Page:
• Incineration emits small particles which are dangerous to health
  • Incineration needs a large plant and a long term contract in order to make the investment viable and a constant provision of the volume of waste it was originally build for
  • Incineration cannot be scaled down as recycling increases and so reduces the incentive for high recycling rates
  • No one area should have to suffer the visual impact of such a plant, traffic volume and noise and the pollution emissions for the whole of Hertfordshire
  • It is undemocratic.

What we favour is:

"An enthusiastic, innovative and revolutionary recycling program with high recycling levels (above 70%) as already achieved elsewhere, and pressure to reduce waste, for instance:
  • eliminating unnecessary packaging
  • not developing products which are not recyclable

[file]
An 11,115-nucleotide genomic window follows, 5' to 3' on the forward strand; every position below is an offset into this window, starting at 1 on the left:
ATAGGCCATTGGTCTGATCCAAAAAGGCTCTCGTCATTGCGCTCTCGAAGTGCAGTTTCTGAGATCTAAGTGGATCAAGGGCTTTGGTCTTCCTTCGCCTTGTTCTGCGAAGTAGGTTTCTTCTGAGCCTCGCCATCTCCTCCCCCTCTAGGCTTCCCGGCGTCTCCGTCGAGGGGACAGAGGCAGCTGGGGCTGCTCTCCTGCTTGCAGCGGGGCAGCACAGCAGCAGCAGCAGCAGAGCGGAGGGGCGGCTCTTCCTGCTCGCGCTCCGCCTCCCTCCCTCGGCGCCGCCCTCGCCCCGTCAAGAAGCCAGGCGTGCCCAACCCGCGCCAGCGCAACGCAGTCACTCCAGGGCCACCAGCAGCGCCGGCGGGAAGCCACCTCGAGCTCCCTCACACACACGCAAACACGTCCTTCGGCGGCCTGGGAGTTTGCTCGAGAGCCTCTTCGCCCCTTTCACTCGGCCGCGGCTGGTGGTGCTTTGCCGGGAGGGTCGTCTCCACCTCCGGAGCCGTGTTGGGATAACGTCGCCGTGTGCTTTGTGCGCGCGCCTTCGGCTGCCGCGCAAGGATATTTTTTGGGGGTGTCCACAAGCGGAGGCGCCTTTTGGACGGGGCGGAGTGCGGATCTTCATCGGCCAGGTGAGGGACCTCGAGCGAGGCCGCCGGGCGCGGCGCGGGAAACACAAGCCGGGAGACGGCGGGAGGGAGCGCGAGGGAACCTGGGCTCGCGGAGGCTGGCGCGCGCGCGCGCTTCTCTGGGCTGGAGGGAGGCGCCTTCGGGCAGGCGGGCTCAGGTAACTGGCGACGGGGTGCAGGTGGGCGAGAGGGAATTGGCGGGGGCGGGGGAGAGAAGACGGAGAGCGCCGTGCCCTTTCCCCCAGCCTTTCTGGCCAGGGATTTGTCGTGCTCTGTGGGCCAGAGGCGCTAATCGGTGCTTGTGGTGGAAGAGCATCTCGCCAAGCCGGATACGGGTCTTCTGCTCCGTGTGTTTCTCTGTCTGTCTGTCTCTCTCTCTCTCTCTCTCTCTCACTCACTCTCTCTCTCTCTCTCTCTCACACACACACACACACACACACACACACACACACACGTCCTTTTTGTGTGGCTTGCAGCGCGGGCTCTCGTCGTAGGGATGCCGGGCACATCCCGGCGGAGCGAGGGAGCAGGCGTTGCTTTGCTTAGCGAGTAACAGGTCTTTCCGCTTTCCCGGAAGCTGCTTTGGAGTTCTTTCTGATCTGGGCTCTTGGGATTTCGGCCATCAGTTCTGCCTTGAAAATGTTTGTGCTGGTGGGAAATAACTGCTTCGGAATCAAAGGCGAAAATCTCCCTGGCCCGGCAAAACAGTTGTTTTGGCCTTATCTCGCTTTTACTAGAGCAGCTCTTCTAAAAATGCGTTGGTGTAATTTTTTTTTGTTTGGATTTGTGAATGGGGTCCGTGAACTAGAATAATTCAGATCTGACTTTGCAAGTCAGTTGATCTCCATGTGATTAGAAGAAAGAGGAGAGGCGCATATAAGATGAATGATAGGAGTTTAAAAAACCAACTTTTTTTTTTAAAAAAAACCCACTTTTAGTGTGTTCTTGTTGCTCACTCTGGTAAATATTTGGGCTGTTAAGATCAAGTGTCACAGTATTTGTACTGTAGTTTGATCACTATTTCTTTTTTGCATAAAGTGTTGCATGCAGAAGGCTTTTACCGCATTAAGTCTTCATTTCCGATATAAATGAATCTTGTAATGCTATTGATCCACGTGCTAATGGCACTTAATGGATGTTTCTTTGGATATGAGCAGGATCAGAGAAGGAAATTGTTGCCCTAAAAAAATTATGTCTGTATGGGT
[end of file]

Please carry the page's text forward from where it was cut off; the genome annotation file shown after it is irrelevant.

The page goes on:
• strict commercial guidelines etc., and
  • severe penalties for non-conformity."

The Guardian: "What does it take to change a lightbulb?"

Link to The Guardian

"The incandescent bulbs that have lit the world since their invention by Thomas Edison are on their way out, to be replaced by newer technologies offering dramatic improvements in efficiency, energy use, and other environmental impacts.

"The new U.S. lighting standards are part of the Energy Independence Act of 2007, signed into law by President Bush with broad bipartisan support. The lighting provisions remained uncontroversial until last year, when they became a Tea Party rallying cry. U.S. Rep. Michelle Bachmann said:
"The American people want less government intrusion into their lives, not more, and that includes staying out of their personal light bulb choices."